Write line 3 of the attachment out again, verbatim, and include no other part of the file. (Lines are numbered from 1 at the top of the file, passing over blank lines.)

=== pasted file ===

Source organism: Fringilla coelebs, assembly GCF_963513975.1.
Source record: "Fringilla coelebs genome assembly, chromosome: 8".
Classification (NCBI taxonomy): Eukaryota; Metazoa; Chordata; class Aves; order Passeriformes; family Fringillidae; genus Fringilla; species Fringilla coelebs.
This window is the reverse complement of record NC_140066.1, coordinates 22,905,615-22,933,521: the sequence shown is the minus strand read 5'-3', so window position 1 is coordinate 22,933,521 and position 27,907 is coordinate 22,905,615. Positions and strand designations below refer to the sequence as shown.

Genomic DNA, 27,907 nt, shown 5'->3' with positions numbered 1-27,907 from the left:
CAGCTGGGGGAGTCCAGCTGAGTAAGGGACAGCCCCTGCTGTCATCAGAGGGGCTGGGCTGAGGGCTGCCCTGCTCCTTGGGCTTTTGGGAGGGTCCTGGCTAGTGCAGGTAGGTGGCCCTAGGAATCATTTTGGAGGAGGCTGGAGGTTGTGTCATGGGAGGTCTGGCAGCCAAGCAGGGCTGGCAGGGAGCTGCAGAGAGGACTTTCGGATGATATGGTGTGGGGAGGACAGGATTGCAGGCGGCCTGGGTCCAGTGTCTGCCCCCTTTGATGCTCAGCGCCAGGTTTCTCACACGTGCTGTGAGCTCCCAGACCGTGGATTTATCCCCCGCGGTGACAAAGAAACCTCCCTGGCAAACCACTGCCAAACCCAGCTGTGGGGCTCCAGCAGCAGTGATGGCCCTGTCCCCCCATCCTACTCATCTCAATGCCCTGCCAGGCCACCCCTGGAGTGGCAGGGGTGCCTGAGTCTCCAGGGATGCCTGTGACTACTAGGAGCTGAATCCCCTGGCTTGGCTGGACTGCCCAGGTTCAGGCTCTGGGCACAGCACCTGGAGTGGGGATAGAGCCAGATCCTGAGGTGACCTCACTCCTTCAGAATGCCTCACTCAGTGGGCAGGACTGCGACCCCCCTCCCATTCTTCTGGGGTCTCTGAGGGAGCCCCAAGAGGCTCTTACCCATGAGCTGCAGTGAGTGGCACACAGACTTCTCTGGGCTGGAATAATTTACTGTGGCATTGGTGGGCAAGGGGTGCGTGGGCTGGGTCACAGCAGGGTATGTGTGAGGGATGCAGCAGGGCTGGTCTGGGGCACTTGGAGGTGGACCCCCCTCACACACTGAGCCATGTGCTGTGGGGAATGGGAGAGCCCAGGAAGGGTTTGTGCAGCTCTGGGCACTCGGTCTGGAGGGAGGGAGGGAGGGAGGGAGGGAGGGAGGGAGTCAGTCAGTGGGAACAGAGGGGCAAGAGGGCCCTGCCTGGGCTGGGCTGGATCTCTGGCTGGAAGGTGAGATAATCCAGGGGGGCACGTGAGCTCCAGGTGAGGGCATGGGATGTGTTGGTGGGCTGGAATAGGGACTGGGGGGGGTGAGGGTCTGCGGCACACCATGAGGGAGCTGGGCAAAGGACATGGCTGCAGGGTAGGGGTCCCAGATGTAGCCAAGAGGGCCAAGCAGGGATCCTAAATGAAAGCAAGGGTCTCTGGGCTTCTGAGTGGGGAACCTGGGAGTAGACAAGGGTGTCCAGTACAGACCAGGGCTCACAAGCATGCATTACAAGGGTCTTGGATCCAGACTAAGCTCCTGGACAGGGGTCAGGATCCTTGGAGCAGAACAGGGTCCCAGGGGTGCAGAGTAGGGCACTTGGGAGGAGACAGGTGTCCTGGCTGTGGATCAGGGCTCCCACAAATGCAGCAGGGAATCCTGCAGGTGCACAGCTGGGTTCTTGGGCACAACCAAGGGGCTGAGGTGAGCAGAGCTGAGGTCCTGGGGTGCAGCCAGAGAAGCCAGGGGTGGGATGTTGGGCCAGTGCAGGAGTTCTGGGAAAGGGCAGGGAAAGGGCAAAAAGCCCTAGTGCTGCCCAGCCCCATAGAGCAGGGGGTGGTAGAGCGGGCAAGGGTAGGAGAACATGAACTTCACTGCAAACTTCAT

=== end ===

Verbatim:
Classification (NCBI taxonomy): Eukaryota; Metazoa; Chordata; class Aves; order Passeriformes; family Fringillidae; genus Fringilla; species Fringilla coelebs.